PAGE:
Early Considerations for The Scene: Radical Poetics at the Zig Zag Edges
Why Do I Want to Blog About Radical Poetics?
When I finished my book on the Historical Dictionary of the Beat Movement for Rowman & Littlefield there was, as expected, much that was left over from my notes and reading that I badly wanted to explore. Especially, I wanted to explore the actual poetics of Beat poetry. In particular, at that time, I wanted to explore, to examine closely, the poetics of the poets in the legendary anthology The New American Poetry, and other books of the New American franchise, such as The New American Poetics, all edited by Donald Allen.
And then, from the beginning of my life awareness I have been fascinated with the avant garde, experimental, radical postmodern poetics, its contexts and its aesthetic roots. For my part, The Scene is where I intend to find the mystery, the soul, the essence of radical poetics at the zig zag edges.
Some Possible Goals for The Scene as I Begin
I want to develop a unique place on the web for poets, scholars, critics, and readers to dig radical poetry at its essence.
So, I want this blog to be The Scene, the online scene for such.
I want to promote the power, the greatness, the importance of such poetry and kindred writings.
While I want The Scene to be about many scenes, at least the ones from the past, I especially want to promote the idea of the Beat Movement being central to the new postmodern movements. But more, perhaps, to help keep the Beat Movement alive and relevant because, you know, the Beat Movement is still going strong. It’s just evolved in many directions.
I’m a writer and I plan on blogging my books here and on my other literary blogs as I write them.
I want The Scene to be a collaborative project with my readers. Let’s work at this project together.
And, of course, I would like to sell a few books now and then.
What Do I Mean by Zig Zag Poetics?
I am concerned with the structural, theoretical bases for radical poetry—for the underlying philosophy of the language, style, the organic and inorganic essences.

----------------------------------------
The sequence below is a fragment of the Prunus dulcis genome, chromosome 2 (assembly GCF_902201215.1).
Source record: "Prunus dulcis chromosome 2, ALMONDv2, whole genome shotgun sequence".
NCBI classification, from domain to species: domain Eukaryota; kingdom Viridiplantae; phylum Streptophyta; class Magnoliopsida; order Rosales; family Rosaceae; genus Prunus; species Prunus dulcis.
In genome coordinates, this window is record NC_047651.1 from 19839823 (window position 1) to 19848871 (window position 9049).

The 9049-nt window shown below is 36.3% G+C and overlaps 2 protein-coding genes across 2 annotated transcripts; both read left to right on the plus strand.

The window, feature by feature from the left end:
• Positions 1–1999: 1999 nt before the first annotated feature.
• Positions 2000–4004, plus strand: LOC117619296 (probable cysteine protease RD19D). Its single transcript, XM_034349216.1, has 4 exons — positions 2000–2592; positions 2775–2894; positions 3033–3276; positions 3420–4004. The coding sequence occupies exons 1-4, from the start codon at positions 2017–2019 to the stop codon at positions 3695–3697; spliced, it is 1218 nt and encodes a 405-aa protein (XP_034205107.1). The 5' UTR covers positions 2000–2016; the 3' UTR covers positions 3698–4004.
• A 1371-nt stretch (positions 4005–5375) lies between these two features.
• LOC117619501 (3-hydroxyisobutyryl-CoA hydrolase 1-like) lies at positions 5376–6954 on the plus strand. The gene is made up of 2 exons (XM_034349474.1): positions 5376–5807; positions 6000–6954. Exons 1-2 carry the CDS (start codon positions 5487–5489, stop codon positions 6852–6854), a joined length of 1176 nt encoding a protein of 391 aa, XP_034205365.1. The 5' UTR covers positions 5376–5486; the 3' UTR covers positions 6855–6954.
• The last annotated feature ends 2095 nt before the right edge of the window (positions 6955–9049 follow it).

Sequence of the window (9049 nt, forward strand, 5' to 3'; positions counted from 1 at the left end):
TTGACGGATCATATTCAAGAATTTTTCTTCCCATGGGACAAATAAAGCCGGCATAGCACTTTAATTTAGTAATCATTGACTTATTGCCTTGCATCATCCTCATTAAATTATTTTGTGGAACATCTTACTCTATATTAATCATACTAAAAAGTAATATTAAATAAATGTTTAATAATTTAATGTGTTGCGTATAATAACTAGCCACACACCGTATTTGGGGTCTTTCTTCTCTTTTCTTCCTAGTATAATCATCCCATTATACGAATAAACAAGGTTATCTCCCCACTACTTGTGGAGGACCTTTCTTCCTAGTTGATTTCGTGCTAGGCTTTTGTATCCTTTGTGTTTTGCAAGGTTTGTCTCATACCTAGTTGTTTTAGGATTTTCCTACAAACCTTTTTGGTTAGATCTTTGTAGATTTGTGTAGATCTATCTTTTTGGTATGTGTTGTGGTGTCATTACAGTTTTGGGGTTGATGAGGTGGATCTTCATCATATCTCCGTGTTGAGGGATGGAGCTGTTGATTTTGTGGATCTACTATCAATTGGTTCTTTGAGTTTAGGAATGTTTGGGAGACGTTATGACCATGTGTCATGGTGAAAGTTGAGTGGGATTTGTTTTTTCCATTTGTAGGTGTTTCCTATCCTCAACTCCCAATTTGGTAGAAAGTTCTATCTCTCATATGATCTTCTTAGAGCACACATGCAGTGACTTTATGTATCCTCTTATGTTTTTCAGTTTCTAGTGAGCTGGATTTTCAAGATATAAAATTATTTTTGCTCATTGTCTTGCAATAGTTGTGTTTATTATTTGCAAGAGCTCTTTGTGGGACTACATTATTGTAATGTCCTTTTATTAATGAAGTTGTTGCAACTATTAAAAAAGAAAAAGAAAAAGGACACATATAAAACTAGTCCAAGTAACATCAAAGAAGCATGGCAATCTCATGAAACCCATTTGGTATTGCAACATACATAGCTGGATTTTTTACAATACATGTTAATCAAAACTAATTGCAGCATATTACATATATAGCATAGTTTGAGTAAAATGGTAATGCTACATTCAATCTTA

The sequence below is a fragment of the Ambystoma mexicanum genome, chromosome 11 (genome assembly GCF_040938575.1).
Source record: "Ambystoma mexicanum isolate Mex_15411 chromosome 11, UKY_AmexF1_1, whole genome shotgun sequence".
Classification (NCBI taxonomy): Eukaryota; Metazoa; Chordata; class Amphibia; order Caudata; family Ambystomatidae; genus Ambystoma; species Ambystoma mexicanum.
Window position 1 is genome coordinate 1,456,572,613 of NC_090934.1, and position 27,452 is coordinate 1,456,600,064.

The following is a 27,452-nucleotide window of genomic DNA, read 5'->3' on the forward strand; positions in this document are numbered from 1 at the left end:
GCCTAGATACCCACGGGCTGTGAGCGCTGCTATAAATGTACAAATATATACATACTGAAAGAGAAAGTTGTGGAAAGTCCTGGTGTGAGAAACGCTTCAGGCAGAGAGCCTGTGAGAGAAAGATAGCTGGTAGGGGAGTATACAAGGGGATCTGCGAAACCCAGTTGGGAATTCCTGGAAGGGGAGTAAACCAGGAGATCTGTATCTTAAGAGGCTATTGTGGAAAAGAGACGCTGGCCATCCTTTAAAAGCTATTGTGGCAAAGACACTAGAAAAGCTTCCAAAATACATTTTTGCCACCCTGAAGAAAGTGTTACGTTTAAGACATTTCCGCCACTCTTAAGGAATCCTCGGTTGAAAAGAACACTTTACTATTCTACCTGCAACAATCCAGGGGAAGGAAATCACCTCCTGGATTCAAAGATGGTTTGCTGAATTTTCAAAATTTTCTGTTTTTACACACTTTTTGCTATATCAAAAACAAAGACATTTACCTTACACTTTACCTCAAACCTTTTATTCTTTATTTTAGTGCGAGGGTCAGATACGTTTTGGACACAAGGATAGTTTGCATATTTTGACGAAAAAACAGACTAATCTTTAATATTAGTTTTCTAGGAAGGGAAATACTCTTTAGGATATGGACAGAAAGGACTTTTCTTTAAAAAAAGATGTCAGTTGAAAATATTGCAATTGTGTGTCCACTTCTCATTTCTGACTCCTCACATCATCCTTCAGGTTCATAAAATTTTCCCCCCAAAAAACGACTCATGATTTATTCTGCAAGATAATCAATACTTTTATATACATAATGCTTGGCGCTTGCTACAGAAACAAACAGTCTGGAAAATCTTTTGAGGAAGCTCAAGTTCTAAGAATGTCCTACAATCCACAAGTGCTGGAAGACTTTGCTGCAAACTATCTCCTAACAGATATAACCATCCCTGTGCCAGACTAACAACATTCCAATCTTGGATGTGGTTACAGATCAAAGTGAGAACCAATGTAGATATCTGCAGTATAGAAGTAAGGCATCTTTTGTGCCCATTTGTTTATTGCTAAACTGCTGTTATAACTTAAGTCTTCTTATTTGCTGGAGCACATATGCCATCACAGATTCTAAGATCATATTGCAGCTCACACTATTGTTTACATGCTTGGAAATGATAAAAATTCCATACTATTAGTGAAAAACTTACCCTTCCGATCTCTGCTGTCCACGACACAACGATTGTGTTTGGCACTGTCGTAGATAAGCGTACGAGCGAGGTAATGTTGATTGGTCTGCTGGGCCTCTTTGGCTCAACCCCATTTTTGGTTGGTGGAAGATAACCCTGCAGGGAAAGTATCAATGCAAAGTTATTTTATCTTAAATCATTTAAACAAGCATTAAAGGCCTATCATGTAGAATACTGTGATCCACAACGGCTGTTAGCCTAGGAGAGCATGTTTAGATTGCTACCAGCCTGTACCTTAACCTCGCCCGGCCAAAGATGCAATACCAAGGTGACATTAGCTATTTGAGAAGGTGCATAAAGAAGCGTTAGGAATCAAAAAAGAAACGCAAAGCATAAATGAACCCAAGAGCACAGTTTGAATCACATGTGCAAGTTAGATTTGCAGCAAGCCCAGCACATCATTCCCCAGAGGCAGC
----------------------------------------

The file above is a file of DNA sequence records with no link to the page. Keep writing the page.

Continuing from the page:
I am not really concerned with cultural matters such as politics, feminist/gender matters, historicist issues, etc. in own posts. I certainly have spent much of my career as a cultural critic and have written and published much in popular culture studies. But nearly everything we read about all the various radical poetry movements is based on cultural issues. For reposted material that is a different matter.
What Kind of Content Do You Envision Making Up The Scene?
I have written so many papers and articles on the Beat Movement and I have incredible amounts of space on my computer filled with unused notes from the research on my Historical Dictionary of the Beat Movement that you are going to see it all at some point.
But I want to move well beyond the Beat Movement per se. You know, if you have visited the Rock and Roll Hall of Fame in Cleveland you will see much more than just the giants of rock and roll. You will see exhibits devoted to the roots of rock and even hall of fame inductees that never performed rock. The same thing with The Scene. I want to explore other radical scenes besides the Beats such as the dada and surrealist movements. And I want to explore the roots of contemporary radical literary movement from such forerunners as Emerson (especially with his essay The Poet), Baudelaire, and, yes, the Romantics. Plus what’s happening right now?
But please, don’t send your music to the Rock and Roll Hall of Fame and don’t send your own poetry to The Scene.
Who Do You Want to Keep Up with The Scene?
I would love to assume an audience of educated readers devoted to the radical claims for poetry and related literature. If you are a poet, you ought to be reading the best poets, the best radical poets that you can find. Let’s find them.
And I would like to develop an audience of poets, scholars, and critics (academic or otherwise) who will dig what The Scene is all about.
You Know Me
Ok, you’ve written and published a lot about radical poets before, but who are you, Really?
Well, I’ve got pages posted at the top of The Scene with my semi-formal biography and with personal notes about why I ever got interested about The Beats.